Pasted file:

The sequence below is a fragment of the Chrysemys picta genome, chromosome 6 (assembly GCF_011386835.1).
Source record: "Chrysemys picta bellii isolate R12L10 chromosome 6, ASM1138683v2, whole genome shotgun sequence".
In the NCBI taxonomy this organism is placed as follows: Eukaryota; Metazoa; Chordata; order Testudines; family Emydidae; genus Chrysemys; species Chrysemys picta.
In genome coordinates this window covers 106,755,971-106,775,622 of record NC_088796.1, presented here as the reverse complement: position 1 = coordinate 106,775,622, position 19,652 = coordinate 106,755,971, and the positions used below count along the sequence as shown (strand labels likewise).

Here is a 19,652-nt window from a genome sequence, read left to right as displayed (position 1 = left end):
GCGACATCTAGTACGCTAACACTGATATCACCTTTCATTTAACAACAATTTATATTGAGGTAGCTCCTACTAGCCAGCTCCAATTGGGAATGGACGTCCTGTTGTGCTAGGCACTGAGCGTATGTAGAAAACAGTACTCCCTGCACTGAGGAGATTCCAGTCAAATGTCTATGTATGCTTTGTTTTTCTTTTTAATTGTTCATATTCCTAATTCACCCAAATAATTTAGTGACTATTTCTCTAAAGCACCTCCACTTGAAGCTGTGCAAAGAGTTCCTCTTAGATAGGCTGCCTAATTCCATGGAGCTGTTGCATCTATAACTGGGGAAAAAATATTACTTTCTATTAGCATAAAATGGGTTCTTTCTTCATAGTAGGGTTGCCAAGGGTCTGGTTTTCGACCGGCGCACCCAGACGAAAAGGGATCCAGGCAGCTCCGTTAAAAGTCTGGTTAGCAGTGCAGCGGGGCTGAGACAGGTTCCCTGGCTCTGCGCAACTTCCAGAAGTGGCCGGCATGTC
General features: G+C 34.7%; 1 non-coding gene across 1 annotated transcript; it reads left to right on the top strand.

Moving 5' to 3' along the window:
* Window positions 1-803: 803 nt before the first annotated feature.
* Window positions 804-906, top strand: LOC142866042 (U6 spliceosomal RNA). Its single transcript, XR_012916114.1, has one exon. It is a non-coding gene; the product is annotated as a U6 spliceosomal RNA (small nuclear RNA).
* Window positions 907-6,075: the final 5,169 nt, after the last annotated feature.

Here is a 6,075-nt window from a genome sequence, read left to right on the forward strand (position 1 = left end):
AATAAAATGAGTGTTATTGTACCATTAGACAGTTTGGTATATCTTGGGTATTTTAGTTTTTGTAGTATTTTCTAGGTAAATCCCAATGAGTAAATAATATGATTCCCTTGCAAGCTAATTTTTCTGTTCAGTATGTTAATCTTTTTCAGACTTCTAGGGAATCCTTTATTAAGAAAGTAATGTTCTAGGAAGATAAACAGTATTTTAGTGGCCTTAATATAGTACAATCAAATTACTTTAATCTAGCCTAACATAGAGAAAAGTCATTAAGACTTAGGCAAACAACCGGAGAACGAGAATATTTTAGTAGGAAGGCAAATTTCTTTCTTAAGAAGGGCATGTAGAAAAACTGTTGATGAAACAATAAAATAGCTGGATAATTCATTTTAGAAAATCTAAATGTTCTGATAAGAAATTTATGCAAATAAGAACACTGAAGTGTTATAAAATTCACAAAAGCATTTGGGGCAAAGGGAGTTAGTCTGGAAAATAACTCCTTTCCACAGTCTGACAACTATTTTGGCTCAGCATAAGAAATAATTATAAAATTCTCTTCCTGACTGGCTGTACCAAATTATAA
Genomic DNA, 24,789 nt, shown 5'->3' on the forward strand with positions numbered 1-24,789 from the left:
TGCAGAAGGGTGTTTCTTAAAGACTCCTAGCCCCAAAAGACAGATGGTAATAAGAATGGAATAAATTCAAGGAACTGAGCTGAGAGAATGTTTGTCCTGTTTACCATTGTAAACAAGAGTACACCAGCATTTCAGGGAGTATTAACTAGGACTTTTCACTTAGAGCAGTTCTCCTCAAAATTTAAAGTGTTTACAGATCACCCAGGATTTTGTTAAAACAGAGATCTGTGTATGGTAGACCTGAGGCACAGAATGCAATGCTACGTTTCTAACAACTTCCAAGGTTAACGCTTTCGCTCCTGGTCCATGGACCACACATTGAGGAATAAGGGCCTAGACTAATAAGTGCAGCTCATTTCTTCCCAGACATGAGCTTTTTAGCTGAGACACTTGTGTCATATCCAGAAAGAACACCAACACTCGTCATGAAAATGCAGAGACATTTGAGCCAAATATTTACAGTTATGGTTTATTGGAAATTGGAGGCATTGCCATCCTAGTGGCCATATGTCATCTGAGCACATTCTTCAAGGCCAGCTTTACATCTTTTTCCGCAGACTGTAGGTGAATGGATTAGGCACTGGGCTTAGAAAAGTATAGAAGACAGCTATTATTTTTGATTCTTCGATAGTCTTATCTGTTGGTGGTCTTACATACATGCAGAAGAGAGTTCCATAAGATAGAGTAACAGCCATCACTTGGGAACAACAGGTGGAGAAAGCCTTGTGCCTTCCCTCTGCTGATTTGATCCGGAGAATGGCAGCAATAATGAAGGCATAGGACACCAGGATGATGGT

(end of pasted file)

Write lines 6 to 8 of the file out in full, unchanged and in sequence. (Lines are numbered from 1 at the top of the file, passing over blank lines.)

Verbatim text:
GCGACATCTAGTACGCTAACACTGATATCACCTTTCATTTAACAACAATTTATATTGAGGTAGCTCCTACTAGCCAGCTCCAATTGGGAATGGACGTCCTGTTGTGCTAGGCACTGAGCGTATGTAGAAAACAGTACTCCCTGCACTGAGGAGATTCCAGTCAAATGTCTATGTATGCTTTGTTTTTCTTTTTAATTGTTCATATTCCTAATTCACCCAAATAATTTAGTGACTATTTCTCTAAAGCACCTCCACTTGAAGCTGTGCAAAGAGTTCCTCTTAGATAGGCTGCCTAATTCCATGGAGCTGTTGCATCTATAACTGGGGAAAAAATATTACTTTCTATTAGCATAAAATGGGTTCTTTCTTCATAGTAGGGTTGCCAAGGGTCTGGTTTTCGACCGGCGCACCCAGACGAAAAGGGATCCAGGCAGCTCCGTTAAAAGTCTGGTTAGCAGTGCAGCGGGGCTGAGACAGGTTCCCTGGCTCTGCGCAACTTCCAGAAGTGGCCGGCATGTC
General features: G+C 34.7%; 1 non-coding gene across 1 annotated transcript; it reads left to right on the top strand.

Moving 5' to 3' along the window: